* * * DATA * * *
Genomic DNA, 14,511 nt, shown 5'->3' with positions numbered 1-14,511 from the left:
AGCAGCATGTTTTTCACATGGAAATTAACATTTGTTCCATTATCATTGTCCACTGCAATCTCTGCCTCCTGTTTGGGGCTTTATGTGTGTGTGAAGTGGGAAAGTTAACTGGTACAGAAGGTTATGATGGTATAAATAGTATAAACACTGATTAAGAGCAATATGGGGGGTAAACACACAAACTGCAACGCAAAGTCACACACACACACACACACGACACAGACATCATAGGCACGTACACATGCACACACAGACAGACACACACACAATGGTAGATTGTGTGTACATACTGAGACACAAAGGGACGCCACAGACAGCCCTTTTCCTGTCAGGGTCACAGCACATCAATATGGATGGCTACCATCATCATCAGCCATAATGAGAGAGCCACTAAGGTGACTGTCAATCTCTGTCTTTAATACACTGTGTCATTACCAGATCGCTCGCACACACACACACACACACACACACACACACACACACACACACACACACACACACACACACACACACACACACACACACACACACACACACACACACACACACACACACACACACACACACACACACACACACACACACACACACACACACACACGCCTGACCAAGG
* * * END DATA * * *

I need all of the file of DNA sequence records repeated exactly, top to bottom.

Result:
Genomic DNA, 14,511 nt, shown 5'->3' with positions numbered 1-14,511 from the left:
AGCAGCATGTTTTTCACATGGAAATTAACATTTGTTCCATTATCATTGTCCACTGCAATCTCTGCCTCCTGTTTGGGGCTTTATGTGTGTGTGAAGTGGGAAAGTTAACTGGTACAGAAGGTTATGATGGTATAAATAGTATAAACACTGATTAAGAGCAATATGGGGGGTAAACACACAAACTGCAACGCAAAGTCACACACACACACACACACGACACAGACATCATAGGCACGTACACATGCACACACAGACAGACACACACACAATGGTAGATTGTGTGTACATACTGAGACACAAAGGGACGCCACAGACAGCCCTTTTCCTGTCAGGGTCACAGCACATCAATATGGATGGCTACCATCATCATCAGCCATAATGAGAGAGCCACTAAGGTGACTGTCAATCTCTGTCTTTAATACACTGTGTCATTACCAGATCGCTCGCACACACACACACACACACACACACACACACACACACACACACACACACACACACACACACACACACACACACACACACACACACACACACACACACACACACACACACACACACACACACACACACACACACACACACACACACACACACACACGCCTGACCAAGG